Jun 5, 2023
In this Energy Minute episode, Dana Dohse and Steven Goldman jump into the European Union's Corporate Sustainability Due Diligence Direction (or CS3D for short) recently passed by the European Parliament. While the CS3D is not a regulation -- meaning member states will have several years to develop their own respective national laws on implementing the directive -- it still holds significant weight, and will impact both EU-headquartered companies as well as non-EU firms exporting goods via the EU or with significant operations in the EU.
Compliance with the due diligence requirements will involve various jurisdictions and mechanisms, making it a complex endeavor for companies, meaning companies need to pay close attention as EU member nations issue their own regulations to better understand the impacts to their operations. The directive will have significant implications for corporations' sustainability planning, alignment with the Paris Agreement, and require a greater understanding of supply chain risks.
Listen in as Dana and Steven dig into this environmental and human rights legislation and its implications for companies operating in the EU, and explore the potential costs and benefits for companies in different high-impact sectors, the role of due diligence in risk management and the impact on local communities.
The EU is imposing a higher level of diligence than other parts of the world, which means that non-EU firms exporting goods via the EU or linked to EU companies will be impacted. Compliance with due diligence requirements will involve various jurisdictions and mechanisms, creating new costs and uncertainties for companies.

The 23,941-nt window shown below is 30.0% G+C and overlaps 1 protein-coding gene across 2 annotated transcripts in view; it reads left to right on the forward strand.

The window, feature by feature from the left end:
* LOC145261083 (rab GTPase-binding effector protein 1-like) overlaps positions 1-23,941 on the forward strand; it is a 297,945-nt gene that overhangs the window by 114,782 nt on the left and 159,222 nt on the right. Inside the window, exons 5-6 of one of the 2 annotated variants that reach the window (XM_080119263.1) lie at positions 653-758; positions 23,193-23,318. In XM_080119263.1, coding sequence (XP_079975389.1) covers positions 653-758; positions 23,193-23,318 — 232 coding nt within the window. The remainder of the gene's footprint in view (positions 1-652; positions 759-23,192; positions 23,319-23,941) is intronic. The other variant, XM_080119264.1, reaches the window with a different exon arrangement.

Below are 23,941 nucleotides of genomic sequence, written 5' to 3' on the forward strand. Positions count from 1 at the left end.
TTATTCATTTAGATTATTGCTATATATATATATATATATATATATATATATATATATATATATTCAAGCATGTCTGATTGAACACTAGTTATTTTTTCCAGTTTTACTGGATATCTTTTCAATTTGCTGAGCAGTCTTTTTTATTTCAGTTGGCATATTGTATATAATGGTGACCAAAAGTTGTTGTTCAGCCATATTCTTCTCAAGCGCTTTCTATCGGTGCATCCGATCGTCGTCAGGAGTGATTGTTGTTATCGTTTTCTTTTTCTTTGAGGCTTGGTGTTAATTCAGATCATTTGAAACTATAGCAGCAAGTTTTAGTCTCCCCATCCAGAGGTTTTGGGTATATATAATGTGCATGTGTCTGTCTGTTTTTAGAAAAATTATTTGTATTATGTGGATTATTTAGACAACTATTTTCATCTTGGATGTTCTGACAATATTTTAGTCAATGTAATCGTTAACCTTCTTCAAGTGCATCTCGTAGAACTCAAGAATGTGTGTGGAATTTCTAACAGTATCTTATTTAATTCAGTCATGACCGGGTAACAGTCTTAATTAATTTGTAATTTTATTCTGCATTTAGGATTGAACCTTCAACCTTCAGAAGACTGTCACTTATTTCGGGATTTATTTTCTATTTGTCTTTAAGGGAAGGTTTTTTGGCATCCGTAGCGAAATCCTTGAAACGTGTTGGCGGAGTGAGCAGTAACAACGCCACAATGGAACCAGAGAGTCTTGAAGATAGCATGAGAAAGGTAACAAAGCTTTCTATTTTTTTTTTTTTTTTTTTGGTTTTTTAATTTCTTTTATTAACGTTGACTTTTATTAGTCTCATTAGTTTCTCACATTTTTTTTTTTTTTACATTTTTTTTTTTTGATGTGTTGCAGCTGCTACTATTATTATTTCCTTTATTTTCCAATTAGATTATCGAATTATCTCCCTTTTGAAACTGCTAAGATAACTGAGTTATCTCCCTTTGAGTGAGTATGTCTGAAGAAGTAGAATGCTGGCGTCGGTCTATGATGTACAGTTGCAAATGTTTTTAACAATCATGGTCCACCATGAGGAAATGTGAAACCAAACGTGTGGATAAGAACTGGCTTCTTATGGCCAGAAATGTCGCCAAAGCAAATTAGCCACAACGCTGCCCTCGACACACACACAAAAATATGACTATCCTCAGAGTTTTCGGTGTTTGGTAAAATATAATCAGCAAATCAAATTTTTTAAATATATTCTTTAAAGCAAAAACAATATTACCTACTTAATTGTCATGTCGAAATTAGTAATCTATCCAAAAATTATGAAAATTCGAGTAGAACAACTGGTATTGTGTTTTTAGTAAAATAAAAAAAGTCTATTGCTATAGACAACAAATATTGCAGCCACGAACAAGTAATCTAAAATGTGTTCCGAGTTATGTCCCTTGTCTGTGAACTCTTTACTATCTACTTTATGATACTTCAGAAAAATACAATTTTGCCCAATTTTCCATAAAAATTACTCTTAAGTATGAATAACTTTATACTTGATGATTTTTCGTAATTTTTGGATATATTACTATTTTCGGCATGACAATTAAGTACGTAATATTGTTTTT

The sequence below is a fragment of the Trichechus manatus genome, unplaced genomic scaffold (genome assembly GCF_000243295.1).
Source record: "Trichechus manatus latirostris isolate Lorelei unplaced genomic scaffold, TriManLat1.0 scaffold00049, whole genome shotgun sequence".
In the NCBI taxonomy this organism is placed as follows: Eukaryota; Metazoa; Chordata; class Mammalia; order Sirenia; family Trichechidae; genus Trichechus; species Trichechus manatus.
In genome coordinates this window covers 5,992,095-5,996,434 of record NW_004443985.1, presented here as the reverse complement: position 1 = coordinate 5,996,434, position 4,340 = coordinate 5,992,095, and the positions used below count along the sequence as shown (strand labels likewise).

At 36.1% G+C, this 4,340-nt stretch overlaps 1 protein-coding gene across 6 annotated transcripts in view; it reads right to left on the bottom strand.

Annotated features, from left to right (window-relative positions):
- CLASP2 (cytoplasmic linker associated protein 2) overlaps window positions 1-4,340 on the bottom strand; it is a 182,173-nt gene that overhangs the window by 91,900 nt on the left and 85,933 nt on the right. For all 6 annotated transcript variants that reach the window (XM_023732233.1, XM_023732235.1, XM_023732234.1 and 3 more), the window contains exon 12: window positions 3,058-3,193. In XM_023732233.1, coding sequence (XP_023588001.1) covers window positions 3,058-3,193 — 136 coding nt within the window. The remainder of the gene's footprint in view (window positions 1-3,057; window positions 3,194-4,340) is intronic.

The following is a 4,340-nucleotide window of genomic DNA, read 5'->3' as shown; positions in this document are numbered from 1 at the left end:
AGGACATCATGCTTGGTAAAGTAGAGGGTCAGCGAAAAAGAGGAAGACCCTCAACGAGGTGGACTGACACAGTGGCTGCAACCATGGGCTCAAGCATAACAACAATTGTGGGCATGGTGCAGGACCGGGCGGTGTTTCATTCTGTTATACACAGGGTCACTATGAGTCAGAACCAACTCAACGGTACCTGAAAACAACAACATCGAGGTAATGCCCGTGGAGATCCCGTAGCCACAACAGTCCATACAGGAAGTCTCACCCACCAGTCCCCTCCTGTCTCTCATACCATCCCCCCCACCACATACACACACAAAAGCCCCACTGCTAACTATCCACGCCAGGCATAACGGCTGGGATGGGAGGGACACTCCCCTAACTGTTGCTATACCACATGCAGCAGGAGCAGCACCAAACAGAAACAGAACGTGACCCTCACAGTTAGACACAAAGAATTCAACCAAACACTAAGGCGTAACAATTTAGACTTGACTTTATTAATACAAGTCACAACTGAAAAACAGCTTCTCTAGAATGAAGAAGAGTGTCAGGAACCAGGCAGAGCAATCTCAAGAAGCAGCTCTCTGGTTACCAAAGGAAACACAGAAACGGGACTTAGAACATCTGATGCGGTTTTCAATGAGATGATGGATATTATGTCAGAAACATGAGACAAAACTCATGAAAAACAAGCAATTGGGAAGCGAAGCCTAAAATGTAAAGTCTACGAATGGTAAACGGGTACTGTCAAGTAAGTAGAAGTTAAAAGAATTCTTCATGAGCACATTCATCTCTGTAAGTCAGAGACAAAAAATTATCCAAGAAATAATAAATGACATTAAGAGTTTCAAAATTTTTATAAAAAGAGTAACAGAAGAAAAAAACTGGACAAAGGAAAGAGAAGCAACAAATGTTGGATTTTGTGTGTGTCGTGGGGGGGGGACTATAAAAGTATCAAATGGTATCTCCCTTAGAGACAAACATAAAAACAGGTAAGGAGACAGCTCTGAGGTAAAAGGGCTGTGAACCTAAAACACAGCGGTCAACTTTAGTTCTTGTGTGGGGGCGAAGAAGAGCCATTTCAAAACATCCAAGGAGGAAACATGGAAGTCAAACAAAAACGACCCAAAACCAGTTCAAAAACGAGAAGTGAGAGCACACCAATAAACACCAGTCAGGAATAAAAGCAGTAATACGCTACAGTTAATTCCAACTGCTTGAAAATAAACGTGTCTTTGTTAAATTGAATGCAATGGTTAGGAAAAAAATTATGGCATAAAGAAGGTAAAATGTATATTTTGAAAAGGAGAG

The CS3D is a piece of legislation passed by the European Parliament that requires EU and non-EU companies to comply with due diligence requirements to operate in EU markets. This directive applies to companies based on their headcount or turnover thresholds, depending on if they operate in a high impact sector. This means that companies need to have a clear understanding of their eligibility for the requirements of CS3D and properly classify their business to meet the criteria during two consecutive financial years.
The directive will lead to changes in internal controls and business procedures that companies will need to put in place to comply with the directive. Companies will bear the cost of establishing and operating due diligence procedures as part of their business procedures, and may have to pay up to 5% of their global turnover as damages in case of non-compliance. These costs are significant and will add up over time, causing a financial incentive for companies to comply.